Then I want to include one or two improvised choruses. This is the really hard bit, quite honestly there are many ways to approach it and it’s a fun rabbit hole to go down! I got some very useful video lessons from Andy Brown and Bruce Forman which gave great ideas, and of course there are the ‘hot licks’ videos by Joe Pass.

    You also have to consider whether to use fingers, pick, or hybrid. Personally I use either pick or fingers depending on tempo and other considerations. I guess you can simplify the basic method to ‘do I play a bass note, a melody note, or a chord, or any permutation of the three’ for any given point in the improvisation. I find the level of improvisation increases the more I incorporate single-note lines, which is not surprising really.

    Another thing is keeping time, I don’t mind a bit of rubato for an intro perhaps, but not too much. Once I go into tempo I want it to stay there and have as good a rhythm as possible.

    Anyway I find solo guitar a lot of fun but it is a challenge, I’m never satisfied with the results but I keep doing it!
    Thanks for that Grahambop - really useful and instructive.

    David

  27. #26

    User Info Menu

    Quote Originally Posted by blackcat
    Thanks for that Grahambop - really useful and instructive.

    David
    Thanks. If you check my YouTube and Soundcloud links below there are a few solo guitar tracks here and there (I have titled them as ‘solo guitar’) which may give you some ideas perhaps. Not all of them have improv sections as I’m still working on that!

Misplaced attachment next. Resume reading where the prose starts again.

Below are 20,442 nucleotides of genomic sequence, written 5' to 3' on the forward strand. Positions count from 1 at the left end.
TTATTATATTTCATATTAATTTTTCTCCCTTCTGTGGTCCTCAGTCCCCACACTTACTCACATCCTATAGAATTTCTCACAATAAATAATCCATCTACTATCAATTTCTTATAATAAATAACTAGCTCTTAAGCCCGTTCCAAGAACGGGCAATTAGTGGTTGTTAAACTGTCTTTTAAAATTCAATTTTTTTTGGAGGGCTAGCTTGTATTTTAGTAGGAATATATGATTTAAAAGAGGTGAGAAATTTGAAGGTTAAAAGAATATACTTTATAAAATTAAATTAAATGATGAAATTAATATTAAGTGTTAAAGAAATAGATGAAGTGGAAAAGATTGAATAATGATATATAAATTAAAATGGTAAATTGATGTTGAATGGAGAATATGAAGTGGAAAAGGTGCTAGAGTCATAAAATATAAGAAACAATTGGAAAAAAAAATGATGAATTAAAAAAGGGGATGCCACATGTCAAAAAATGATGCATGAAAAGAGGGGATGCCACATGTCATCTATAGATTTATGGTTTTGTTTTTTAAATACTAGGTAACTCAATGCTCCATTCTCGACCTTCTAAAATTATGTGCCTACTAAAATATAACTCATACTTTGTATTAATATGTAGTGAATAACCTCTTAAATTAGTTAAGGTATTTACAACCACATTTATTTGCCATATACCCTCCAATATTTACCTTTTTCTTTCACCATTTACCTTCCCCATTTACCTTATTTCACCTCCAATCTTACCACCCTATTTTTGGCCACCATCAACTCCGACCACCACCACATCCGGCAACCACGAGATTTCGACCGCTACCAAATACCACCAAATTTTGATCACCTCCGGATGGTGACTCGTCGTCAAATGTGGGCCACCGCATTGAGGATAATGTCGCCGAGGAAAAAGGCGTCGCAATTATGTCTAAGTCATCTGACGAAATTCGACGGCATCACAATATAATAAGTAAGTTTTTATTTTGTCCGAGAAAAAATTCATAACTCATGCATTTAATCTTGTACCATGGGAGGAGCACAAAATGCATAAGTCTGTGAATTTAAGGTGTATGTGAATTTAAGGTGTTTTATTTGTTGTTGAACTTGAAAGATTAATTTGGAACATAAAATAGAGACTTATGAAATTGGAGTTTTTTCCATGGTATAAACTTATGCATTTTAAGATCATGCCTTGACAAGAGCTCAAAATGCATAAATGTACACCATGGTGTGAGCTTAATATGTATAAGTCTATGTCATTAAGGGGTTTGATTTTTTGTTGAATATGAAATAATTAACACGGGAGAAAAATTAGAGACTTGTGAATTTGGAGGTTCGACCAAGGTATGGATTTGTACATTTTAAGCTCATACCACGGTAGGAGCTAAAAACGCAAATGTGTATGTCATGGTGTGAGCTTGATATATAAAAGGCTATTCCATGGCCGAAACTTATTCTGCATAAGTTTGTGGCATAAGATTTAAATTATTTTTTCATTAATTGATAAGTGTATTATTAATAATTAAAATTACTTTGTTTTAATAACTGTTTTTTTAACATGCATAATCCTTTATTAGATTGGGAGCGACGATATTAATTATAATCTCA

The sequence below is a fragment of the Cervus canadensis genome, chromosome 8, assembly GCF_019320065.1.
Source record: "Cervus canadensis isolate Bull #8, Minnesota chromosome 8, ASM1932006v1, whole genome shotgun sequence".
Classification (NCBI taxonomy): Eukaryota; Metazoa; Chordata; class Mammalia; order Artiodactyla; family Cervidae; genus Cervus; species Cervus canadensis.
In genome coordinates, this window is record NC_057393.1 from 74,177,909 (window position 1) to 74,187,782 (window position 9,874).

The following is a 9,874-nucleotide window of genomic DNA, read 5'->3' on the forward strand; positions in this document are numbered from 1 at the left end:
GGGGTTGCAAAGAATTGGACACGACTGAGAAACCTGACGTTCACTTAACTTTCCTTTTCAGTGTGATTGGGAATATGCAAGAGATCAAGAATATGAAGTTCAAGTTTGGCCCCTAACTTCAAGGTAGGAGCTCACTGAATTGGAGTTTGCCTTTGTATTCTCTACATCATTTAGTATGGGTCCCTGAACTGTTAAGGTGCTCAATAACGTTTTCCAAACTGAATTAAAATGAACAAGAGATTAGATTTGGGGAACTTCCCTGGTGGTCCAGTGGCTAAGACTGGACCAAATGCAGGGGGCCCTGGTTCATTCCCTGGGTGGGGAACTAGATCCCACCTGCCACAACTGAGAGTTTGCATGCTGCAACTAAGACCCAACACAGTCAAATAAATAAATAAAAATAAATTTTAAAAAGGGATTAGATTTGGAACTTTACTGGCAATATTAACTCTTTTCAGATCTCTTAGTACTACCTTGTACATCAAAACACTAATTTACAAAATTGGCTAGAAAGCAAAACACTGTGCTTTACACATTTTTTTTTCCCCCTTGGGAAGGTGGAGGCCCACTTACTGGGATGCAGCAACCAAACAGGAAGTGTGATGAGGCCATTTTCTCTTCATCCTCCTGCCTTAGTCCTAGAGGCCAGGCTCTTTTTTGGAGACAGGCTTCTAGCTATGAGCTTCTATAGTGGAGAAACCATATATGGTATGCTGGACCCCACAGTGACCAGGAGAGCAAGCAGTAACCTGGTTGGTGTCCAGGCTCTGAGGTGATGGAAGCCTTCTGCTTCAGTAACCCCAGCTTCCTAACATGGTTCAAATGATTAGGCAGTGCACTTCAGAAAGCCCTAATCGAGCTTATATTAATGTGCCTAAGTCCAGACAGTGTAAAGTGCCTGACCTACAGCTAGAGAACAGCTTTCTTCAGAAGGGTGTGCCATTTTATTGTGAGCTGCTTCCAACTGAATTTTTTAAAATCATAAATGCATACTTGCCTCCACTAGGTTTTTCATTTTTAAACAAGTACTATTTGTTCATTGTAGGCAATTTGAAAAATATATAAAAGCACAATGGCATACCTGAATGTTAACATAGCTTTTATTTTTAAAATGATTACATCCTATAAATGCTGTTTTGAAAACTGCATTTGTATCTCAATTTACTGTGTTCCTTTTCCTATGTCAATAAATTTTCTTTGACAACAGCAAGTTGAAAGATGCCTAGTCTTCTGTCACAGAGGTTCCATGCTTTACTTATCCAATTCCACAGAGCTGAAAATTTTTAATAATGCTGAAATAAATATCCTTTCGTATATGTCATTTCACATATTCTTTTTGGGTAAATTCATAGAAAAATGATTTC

28. #27

    User Info Menu

    I play mostly chord melody, for both musical and practical reasons. A long time ago I mostly played bebop, so playing was mostly just lines or banging out changes.

    Not so different from playing rock, unless you're with a band, when Joe Citizen says, "hey, you play guitar, play a song"...if you don't have chord melody skills, you're limited. I realized I should learn to play not only chord melody, but also fingerpicking styles. There's a lot of music you can make solo on a guitar.

    Yes, jazz is generally a group endeavor, and is marked by improvising- but the formula of head/solos/head goes away when you play chord melody. Even great players like Martin Taylor, Bucky Pizzarelli- they have arrangements they use as a basis, and often they don't get too far from the melody.

  29. #28

    User Info Menu

    Quote Originally Posted by Dana
    I love it when people have to include personal attacks when they disagree.

    I clearly indicated this was my personal experience. You obviously missed that. If your experience is different, then have a Coke and a smile.